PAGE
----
Meanwhile, GarageBand is exactly what it sounds like: be your own band. The app comes with a variety of instruments, ranging from your classic guitar to various types of pianos. The music from these touch-intuitive instruments can be recorded, edited, and uploaded.

 

 

With the iPad Cover, Facetime, front-and-back cameras, an HDMI-out plug, and 2 new apps, it's clear that Apple pulled all the stops on this creation. Now, the only question that remains is, are you going to buy one?

Source/Pictures: engadget.com



Apple MacBook vs. Apple MacBook Pro vs. Apple MacBook Air

clock March 1, 2011 22:23 by author Ty

Have ever wondered what the difference is between the Apple MacBook, Apple MacBook Pro, and Apple MacBook Air? There are clear differences between all three models that include price, processing speed, memory, graphics, display size, audio, video, expansion ports, battery performance, and extra accessories.

Full laptop product details can be found on the Apple Web site.

Apple MacBook Specs

Apple MacBook Pro Specs

Apple MacBook Air Specs

 

The laptop batteries for the Apple MacBook model line are not user replaceable and will last between five to seven hours of run time. The MacBook comes with a built-in 63.5-watt-hour lithium-polymer battery and a 60W MagSafe power adapter with cable management system and has a run time of up to 7 hours with wireless web. The MacBook Pro comes with a built-in 77.5-watt-hour lithium-polymer battery and an 85W MagSafe power adapter with cable management system and also has a run time of up to 7 hours with wireless web.  The MacBook Air comes with a built-in 35-watt-hour lithium polymer battery and a 45W MagSafe power adapter with cable management system and has a run time of up to 5 hours with wireless web.  What’s also unique about the MacBook Air is it can be left on standby for up to 30 days off of a single charge.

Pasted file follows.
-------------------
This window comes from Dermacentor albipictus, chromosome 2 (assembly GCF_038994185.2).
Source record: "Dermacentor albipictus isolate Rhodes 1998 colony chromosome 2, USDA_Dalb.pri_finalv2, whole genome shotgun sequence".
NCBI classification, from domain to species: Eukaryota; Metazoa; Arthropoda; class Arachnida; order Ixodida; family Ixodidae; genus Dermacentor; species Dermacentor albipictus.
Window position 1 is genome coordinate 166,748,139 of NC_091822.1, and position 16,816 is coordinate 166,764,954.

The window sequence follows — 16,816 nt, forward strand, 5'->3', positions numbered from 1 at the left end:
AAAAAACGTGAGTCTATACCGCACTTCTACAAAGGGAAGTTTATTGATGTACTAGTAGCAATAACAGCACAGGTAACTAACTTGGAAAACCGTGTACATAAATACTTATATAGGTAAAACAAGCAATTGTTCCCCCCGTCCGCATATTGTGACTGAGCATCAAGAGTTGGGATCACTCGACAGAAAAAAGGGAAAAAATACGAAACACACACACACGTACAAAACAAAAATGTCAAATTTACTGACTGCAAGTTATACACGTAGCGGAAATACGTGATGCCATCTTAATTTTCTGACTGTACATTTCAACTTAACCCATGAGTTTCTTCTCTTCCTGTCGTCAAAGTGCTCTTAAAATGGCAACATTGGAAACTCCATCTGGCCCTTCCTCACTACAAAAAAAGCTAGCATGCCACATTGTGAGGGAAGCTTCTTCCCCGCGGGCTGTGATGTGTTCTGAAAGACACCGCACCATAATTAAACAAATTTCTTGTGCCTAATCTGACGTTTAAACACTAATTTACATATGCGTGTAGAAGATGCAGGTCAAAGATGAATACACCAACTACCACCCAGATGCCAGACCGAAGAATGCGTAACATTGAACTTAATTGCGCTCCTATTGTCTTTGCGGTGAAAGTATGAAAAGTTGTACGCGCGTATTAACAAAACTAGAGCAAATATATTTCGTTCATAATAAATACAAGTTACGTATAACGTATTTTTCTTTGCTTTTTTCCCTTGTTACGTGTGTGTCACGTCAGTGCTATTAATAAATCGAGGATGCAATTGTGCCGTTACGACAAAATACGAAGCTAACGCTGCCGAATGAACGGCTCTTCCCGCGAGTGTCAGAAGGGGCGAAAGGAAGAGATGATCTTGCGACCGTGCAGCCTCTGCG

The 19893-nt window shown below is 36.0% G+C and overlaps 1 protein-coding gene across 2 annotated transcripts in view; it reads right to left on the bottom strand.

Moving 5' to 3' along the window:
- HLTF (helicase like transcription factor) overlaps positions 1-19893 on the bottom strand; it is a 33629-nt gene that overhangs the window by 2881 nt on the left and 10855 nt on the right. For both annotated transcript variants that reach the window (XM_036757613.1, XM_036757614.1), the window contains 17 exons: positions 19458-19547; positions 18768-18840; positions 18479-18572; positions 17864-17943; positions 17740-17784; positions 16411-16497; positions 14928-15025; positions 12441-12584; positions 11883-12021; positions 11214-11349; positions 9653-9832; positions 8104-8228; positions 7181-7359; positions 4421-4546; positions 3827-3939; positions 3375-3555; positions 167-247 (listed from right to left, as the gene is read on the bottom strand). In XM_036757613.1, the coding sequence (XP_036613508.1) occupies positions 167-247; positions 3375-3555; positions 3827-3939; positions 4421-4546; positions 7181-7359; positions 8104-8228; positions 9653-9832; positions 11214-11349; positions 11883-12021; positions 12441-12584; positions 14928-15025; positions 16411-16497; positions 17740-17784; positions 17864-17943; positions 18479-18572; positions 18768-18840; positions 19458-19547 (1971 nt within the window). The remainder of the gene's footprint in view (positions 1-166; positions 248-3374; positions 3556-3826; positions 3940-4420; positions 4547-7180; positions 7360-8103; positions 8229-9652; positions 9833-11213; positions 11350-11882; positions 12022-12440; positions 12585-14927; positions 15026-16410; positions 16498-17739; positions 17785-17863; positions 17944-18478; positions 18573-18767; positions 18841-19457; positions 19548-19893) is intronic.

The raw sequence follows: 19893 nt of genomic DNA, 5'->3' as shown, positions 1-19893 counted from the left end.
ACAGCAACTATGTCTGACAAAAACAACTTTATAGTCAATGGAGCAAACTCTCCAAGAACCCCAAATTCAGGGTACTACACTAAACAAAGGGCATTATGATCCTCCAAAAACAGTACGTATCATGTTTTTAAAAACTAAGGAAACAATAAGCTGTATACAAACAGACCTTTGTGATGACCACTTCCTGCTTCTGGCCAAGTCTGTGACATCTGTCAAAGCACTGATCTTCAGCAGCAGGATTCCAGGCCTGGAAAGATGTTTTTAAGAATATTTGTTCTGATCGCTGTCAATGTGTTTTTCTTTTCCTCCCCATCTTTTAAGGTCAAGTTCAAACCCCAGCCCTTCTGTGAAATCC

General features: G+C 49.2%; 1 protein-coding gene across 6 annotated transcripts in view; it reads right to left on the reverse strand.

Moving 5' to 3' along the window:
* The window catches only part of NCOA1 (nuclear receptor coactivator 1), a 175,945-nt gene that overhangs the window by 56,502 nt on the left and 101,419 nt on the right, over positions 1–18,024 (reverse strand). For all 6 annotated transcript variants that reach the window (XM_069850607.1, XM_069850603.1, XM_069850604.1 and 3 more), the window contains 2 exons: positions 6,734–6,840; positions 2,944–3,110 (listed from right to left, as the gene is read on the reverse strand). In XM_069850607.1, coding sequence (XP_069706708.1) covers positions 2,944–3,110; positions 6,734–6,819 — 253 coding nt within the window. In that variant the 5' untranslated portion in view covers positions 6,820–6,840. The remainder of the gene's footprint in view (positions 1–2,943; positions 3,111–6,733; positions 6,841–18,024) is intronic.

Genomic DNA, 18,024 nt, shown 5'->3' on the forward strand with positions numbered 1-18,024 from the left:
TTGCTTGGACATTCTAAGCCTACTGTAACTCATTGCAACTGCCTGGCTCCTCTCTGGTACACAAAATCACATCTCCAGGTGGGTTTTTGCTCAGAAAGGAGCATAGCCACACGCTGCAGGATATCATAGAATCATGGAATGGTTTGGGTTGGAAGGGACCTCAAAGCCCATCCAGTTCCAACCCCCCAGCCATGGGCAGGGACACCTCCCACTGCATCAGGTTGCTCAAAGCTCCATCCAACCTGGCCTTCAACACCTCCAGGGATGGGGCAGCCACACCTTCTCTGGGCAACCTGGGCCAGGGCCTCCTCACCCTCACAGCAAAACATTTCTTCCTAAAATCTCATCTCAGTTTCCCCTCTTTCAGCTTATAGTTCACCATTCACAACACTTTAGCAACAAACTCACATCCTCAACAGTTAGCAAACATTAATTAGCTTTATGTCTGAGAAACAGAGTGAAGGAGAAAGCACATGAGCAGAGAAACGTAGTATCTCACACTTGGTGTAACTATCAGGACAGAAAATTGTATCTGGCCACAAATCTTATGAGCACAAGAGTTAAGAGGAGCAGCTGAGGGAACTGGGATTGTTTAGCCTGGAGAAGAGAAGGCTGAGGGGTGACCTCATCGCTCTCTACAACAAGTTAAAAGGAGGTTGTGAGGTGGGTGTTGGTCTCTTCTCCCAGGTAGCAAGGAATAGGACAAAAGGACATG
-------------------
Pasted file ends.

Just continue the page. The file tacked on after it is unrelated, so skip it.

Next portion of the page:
Further details on the differences between the Apple MacBook, MacBook Pro and MacBook Air can be found on the TechRadar.com Web site.

Sources: http://www.techradar.com/news/computing/apple/macbook-vs-macbook-pro-vs-macbook-air-932213
http://www.apple.com/macbook/specs.html
http://www.apple.com/macbookpro/specs.htm
http://www.apple.com/macbookair/specs.html



Verizon iPhone4: Return of the Death Grip

clock February 25, 2011 23:31 by author Jeremy

It's not as epic as Star Wars: Return of the Jedi, but it's definitely causing a big ruckus nonetheless. An article from our friends ConsumerReports.org claims their testing of the Verizon iPhone 4 shows infamous "death group" issue is still at large, and is still eating your precious phone calls.

For those that missed the aptly-named "Antennagate", here's a recap" if you held your AT&T iPhone 4 a certain way, your call would drop. The claims were so frequent that Apple issued an official statement saying customers should avoid holding it that certain way; this response only gave birth to the infamous quote, "You're holding it wrong". All of this was followed with a statement by Apple claiming that it wasn't a design flaw, and that it's just a quirk that must be endured to enjoy the rest the iPhone 4 has to offer. They at least gave out free cases to those who experienced frequent dropped calls due to the antenna.

I know what you're thinking: how does placing one of the main parts of the antenna in an area where the hands/palms frequently are, not a design flaw? Your guess is as good as mine. Several websites made this point, but it fell on deaf ears. It even spawned this interesting picture, which is basically the epitome of irony/hilarity:

Fast forward to now. The Verizon iPhone 4 has just recently come out and yet the Antennagate issue continues, but now under the guise of "Antennagate 2.0" (see the creativity there?). While it's true that holding any phone a certain way can cause reception to dro, the fact that the antenna is located in a horrible place is still a little disconcerting to some people. And although the reports for the death grip are nowhere near as numerous this time around, just be wary in case you do experience it.

ConsumerReports' blog shows that the area-in-question is the bottom left corner of the Verizon iPhone 4.

Your best bet is to just get a case...or perhaps, replace your left hand with another right hand. Then your palm won't alway be in that bottom left corner! (Disclaimer: we are in no way encouraging or reinforcing people to actually get surgery done to their left hands.) Wanted to throw that last bit in there; you never know!

Source: consumerreports.org